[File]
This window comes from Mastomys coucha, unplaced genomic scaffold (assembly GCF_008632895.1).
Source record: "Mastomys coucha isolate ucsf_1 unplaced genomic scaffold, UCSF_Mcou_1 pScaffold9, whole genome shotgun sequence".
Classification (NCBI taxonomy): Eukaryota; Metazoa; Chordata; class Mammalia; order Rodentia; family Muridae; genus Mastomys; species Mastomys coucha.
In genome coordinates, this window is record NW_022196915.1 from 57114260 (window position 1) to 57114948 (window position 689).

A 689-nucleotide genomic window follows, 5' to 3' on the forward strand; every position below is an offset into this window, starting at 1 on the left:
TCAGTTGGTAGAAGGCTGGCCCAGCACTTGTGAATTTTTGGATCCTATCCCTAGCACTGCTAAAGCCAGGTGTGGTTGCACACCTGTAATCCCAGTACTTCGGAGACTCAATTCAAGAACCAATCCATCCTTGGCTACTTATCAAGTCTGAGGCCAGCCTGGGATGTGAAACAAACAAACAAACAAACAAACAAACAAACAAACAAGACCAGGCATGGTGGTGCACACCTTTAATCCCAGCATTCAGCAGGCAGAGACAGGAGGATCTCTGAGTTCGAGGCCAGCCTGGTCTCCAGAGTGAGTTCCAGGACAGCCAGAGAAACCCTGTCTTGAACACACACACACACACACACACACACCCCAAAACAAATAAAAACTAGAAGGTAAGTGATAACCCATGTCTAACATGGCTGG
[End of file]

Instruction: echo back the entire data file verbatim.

This window comes from Mastomys coucha, unplaced genomic scaffold (assembly GCF_008632895.1).
Source record: "Mastomys coucha isolate ucsf_1 unplaced genomic scaffold, UCSF_Mcou_1 pScaffold9, whole genome shotgun sequence".
Classification (NCBI taxonomy): Eukaryota; Metazoa; Chordata; class Mammalia; order Rodentia; family Muridae; genus Mastomys; species Mastomys coucha.
In genome coordinates, this window is record NW_022196915.1 from 57114260 (window position 1) to 57114948 (window position 689).

A 689-nucleotide genomic window follows, 5' to 3' on the forward strand; every position below is an offset into this window, starting at 1 on the left:
TCAGTTGGTAGAAGGCTGGCCCAGCACTTGTGAATTTTTGGATCCTATCCCTAGCACTGCTAAAGCCAGGTGTGGTTGCACACCTGTAATCCCAGTACTTCGGAGACTCAATTCAAGAACCAATCCATCCTTGGCTACTTATCAAGTCTGAGGCCAGCCTGGGATGTGAAACAAACAAACAAACAAACAAACAAACAAACAAACAAGACCAGGCATGGTGGTGCACACCTTTAATCCCAGCATTCAGCAGGCAGAGACAGGAGGATCTCTGAGTTCGAGGCCAGCCTGGTCTCCAGAGTGAGTTCCAGGACAGCCAGAGAAACCCTGTCTTGAACACACACACACACACACACACACACCCCAAAACAAATAAAAACTAGAAGGTAAGTGATAACCCATGTCTAACATGGCTGG